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Bob Brinker's horrible advice that he doesn't count on his official record.
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Updated January 2, 2015:        Detailed summary of Bob Brinker’s QQQ Advice

I was a big fan of the radio show, Moneytalk, hosted by Bob Brinker. For many years, Bob Brinker dispensed mostly excellent advice to callers about how to manage their money for the long term.

My only major disagreement with Bob Brinker is his belief he can time the market. If you examine some of his advice that he doesn’t let callers discuss on the radio, you find his advertised performance is far more “average” than he lets on.   I attribute this mostly to has "off the books" advice given in the newsletter that he uses to advertise his success when it works out but hides it when it goes badly.   The two biggest "off the books" areas of advice are
  1. His list of "Individual Issues" that is similar to my "Explore Portfolio" except Bob Brinker doesn't track the performance of his recommendations.
  2. His advice to buy and hold QQQ from October 2000 until October 2010 that subscribers know he wasn't going to use in the model portfolios until weeks AFTER he gave the advice to "act immediately." I believe that was because QQQ fell like a rock after he gave the advice so he decided to keep the advice off the books like his "individual issues" are off the books.  This despite clearly telling subscribers to raise cash with model portfolio money and wait for instructions on how to use it earlier that year.
His infamous “QQQ advice” is not the only blunder he has made, but the cover-up is one of his best given the percentage of his subscribers’ portfolios that was involved and the poor performance that resulted. 

Below is a detailed summary of the QQQQ controversy.

Brinker's NASDAQ 100 - QQQQ Counter trend Rally Advice
  • In Jan 2000 Brinker moved 60% of his equity portfolios to cash.
  • In August 2000 he moved another 5% to cash for a total of 65% in cash reserves.
  • He told subscribers to wait for instructions on how to use these cash reserves.
 If he had stayed there in cash, this move would have looked brilliant. But, the story is only beginning.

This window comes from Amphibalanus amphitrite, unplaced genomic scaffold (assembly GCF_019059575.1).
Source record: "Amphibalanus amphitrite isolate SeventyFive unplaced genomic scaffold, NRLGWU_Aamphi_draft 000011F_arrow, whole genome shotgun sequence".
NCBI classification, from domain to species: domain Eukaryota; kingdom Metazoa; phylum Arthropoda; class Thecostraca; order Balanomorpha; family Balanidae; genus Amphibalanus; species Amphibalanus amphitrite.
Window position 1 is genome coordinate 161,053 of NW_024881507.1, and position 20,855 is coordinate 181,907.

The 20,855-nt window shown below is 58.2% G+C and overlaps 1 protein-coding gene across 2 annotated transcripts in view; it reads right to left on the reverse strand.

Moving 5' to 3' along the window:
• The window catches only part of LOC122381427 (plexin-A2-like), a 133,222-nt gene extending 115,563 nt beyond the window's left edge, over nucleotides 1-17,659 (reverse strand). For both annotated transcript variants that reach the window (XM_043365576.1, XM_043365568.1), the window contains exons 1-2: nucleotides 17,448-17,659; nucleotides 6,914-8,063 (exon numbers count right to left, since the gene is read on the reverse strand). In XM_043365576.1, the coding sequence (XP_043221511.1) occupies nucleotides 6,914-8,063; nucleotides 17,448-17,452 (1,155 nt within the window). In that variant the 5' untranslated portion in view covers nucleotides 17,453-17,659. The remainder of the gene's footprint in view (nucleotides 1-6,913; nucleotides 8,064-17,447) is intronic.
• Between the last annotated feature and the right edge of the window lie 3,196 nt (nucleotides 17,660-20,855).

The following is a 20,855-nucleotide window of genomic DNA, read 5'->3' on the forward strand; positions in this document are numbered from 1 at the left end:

October 16, 2000: Brinker’s subscribers got a special bulletin vial USPS mail advising them to "Act Immediately" and buy QQQ in anticipation of a 2 to 4 months "counter trend rally" for a 20% or more gain. Confused callers to the Marketimer office were told by staff in the office that "Bob is comfortable with QQQ at $86."

Here are copies of actual letters sent to paid subscribers as well as those in the "BJ Group" who paid up to 2% a year for Bob Brinker and Sheldon Jacobs (the B&J) to manage their money. 

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Clearly the advice was meant to be taken with money raised from selling 65% of their portfolios to raise cash.

This is what happened to QQQ between the advice to buy and when Brinker added the cash reserves to his own model portfolios.  It shows the managed accounts at the BJ Group were not so lucky to not buy QQQ until they crashed. 
BJ Group Portfolio Performance

Clearly the Aggressive portfolio with QQQ suffered greatly giving back gains to 1998!  This is not the performance Bob Brinker advertises for his Marketimer newsletter....

==>   Read Bob Brinker's "Follow-up Guidance for the QQQ trade."
==>  Discuss Bob Brinker's QQQ advice:

Isn't it odd how Bob Brinker kept QQQ out of the model portfolios on the way down and only added QQQs at the bottom?

Some have said it is only because he recommends mutual funds for his accounts, but it is clear in his bulletin that you can use a Rydex OTC fund and QQQ interchangeably.

What do you think? Discuss it at the Bob Brinker Fan Club Blog QQQ Article Update Comments Section.

Discuss general investing on my Facebook group "Investing for the long-term."

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